Other Republicans came to Dingell’s defense as the controversy grew. “Merry Christmas Debbie, you deserve to be able to heal in peace. Those comments were totally unnecessary,” said Rep. Dan Crenshaw, a Texas conservative and frequent Trump defender.
However, House Minority Leader Rep. Kevin McCarthy, R-Calif., declined to address Trump’s comments Thursday at a news conference, describing the Dingells as “very good individuals.”
Trump’s remarks Wednesday echo his unrelenting attacks against the late senator John McCain of Arizona even after his death, which have drawn criticism from Republicans. In the same way Trump attacked Dingell for voting to impeach him despite “A-plus treatment” for her deceased husband, he went after McCain’s loved ones for not sufficiently thanking him for McCain’s funeral.
“I gave him the kind of funeral he wanted, which as president I had to approve,” Trump inaccurately said in March, apparently referring to authorizing the military transport of his body. “I don’t care about this. I didn’t get a thank-you – that’s OK. We sent him on the way.”
Trump’s comments targeting the Dingells appeared to particularly resonate with McCain’s widow, Cindy McCain. She told Dingell on Twitter: “I’m terribly sorry. Please know that I am thinking of you.”
The White House did not respond to a request for comment late Wednesday, but when asked by ABC News about Trump’s comments, White House press secretary Stephanie Grisham defended the president as a “counterpuncher” who was “under attack.”
“I am very, very sorry for her loss,” Grisham said on “Good Morning America.” “And I would thank her and I would thank her late husband for all of the service to our country.”
Grisham’s defense was criticized by Rep. Don Beyer, D-Va., who said Trump’s ” ‘counter punches’ against fallen American heroes and their grieving families are vile, cruel, and disgusting.”
Some religious leaders were critical of Trump using damnation as a political taunt, though the president’s evangelical supports have remained steadfast.
Trump was impeached on the charge of abuse of power by a vote of 230 to 197 Wednesday evening, while the campaign rally was underway. He was impeached on the charge of obstruction of Congress by a vote of 229 to 198.
John Dingell’s death in February, after complications from prostate cancer, drew a bipartisan outpouring of love and condolences. On Feb. 8, the day after he died, Trump issued a presidential proclamation lowering the flags to half-staff for one day “as a mark of respect for the memory and long-standing service” of the congressman.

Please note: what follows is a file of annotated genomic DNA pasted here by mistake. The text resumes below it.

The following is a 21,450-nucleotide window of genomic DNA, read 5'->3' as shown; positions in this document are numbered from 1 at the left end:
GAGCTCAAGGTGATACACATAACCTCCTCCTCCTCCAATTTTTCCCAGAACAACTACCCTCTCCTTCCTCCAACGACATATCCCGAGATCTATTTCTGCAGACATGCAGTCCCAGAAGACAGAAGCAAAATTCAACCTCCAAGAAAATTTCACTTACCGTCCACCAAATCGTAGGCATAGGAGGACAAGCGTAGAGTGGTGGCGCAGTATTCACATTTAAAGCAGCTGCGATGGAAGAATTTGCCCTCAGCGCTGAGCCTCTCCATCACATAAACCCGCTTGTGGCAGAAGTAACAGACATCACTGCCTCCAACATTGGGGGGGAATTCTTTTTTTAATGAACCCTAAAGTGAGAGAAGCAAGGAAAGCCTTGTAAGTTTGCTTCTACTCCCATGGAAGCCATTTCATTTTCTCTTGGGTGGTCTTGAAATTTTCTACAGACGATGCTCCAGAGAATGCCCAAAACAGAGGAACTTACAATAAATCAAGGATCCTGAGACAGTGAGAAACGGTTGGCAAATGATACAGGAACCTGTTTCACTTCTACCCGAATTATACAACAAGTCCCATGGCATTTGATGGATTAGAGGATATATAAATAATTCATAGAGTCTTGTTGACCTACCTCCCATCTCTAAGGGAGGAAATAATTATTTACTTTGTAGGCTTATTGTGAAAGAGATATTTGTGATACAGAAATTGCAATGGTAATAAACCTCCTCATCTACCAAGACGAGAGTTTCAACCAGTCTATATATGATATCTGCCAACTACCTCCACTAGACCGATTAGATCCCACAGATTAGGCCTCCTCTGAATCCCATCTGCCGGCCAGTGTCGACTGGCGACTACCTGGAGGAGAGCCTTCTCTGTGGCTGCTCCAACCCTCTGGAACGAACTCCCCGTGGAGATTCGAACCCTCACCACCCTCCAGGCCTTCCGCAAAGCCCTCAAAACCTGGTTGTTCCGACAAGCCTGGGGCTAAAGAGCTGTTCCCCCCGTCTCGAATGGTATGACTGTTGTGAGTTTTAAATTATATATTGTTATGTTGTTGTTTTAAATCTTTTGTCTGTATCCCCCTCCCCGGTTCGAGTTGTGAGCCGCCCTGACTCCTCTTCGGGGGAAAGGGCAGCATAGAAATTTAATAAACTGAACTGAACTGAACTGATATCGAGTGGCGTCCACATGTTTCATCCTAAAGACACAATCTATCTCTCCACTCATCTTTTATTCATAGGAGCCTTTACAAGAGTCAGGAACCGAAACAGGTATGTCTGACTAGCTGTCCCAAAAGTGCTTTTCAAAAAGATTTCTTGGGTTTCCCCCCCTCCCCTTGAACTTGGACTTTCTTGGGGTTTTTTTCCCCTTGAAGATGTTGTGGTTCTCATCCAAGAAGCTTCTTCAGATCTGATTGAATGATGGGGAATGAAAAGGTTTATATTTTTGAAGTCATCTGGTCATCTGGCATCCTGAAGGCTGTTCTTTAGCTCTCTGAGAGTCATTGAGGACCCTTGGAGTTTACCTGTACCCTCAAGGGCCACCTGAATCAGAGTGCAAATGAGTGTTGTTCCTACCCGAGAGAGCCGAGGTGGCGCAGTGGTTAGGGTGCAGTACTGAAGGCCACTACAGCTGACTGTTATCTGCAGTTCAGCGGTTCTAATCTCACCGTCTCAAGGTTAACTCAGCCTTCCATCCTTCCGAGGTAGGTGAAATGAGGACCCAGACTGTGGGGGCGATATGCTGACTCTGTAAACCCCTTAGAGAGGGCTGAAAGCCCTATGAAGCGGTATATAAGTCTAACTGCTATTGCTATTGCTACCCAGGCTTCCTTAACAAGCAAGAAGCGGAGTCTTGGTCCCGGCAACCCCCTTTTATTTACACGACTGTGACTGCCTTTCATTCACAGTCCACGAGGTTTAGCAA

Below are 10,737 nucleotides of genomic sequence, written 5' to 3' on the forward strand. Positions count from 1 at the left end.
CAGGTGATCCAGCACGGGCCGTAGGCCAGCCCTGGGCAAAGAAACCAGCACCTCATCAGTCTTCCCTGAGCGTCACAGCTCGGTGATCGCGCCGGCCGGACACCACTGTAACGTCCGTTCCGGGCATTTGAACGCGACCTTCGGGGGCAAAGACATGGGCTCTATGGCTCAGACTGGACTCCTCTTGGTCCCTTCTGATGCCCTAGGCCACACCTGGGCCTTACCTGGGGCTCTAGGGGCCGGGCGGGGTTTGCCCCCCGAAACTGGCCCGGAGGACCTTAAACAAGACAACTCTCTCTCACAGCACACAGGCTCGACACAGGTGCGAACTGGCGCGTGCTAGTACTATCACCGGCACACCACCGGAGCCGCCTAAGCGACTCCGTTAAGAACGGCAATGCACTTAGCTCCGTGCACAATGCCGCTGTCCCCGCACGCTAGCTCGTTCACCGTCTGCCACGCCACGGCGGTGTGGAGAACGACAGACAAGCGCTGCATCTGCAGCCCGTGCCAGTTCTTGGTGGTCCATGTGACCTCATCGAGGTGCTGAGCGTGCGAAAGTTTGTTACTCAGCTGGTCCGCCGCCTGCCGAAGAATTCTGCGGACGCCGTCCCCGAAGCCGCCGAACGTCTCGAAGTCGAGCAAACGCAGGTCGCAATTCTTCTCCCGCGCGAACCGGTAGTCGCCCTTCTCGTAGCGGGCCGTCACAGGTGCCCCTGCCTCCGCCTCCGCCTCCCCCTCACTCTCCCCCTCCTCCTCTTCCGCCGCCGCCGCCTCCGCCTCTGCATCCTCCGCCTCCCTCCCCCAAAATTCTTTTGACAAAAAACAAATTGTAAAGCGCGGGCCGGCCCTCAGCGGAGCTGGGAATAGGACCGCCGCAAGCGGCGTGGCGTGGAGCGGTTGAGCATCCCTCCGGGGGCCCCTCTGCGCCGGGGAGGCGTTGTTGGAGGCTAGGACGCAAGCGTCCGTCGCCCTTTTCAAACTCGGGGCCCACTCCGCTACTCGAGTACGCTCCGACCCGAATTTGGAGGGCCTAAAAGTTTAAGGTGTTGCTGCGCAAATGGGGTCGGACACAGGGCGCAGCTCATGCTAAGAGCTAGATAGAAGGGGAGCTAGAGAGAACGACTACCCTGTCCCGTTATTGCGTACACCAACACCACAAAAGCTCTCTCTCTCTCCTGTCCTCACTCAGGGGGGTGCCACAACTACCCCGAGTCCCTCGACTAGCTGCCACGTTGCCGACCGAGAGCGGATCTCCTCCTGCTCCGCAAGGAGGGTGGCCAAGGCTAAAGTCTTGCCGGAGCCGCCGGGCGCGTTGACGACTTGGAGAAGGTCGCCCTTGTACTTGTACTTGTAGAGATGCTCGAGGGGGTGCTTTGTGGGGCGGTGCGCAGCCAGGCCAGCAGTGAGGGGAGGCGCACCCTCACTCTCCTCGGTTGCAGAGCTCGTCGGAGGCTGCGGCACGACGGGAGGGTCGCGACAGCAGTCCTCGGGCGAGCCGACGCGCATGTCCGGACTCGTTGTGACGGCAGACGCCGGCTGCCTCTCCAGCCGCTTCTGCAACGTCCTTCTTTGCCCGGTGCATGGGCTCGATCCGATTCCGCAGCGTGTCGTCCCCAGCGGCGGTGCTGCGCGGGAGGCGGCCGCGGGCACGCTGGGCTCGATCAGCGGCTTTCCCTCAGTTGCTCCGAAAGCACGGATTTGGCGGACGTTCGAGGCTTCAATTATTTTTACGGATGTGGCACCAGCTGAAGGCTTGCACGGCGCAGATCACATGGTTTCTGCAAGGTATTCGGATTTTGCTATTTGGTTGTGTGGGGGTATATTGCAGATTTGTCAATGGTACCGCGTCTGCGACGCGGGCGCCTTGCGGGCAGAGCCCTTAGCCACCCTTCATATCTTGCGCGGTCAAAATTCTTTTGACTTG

But on Wednesday night, Trump appeared to take credit for the memorial, saying, “I gave everything,” while referencing the Capitol Rotunda, where some deceased politicians have lain in state, such as McCain.
Dingell rejected Trump’s version of events on CNN and said no such requests or arrangements were made.
“John Dingell wasn’t in the Rotunda,” she said. “I didn’t want anything that was out of the ordinary or something where somebody would do something special.”
The World War II veteran was buried at Arlington National Cemetery, she noted, as a benefit of his service.
“The only person she spoke to while making arrangements was Speaker Pelosi,” Maggie Rousseau, a spokeswoman for Dingell, told The Washington Post, referring to Rep Nancy Pelosi, D-Calif. “And [Trump] called her after everything had been arranged.”
On Wednesday night, as Trump’s insult spread across the Internet, some unearthed tweets from John Dingell that disapproved of Trump’s behavior.
“We’ve had presidents of almost every stripe, but this one will be remembered as the smallest and most vile,” the former congressman wrote on Christmas Eve last year. “A petty man with no interest in a greater good for us. All I want for Christmas is January 20th, 2021.”
Wednesday’s attack prompted Debbie Dingell to plead for a social course correction.
“We need more civility in this country. Some things should be off-limits,” she said. “And you know what, we’re all human beings.”
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The Washington Post’s Mike DeBonis contributed to this report.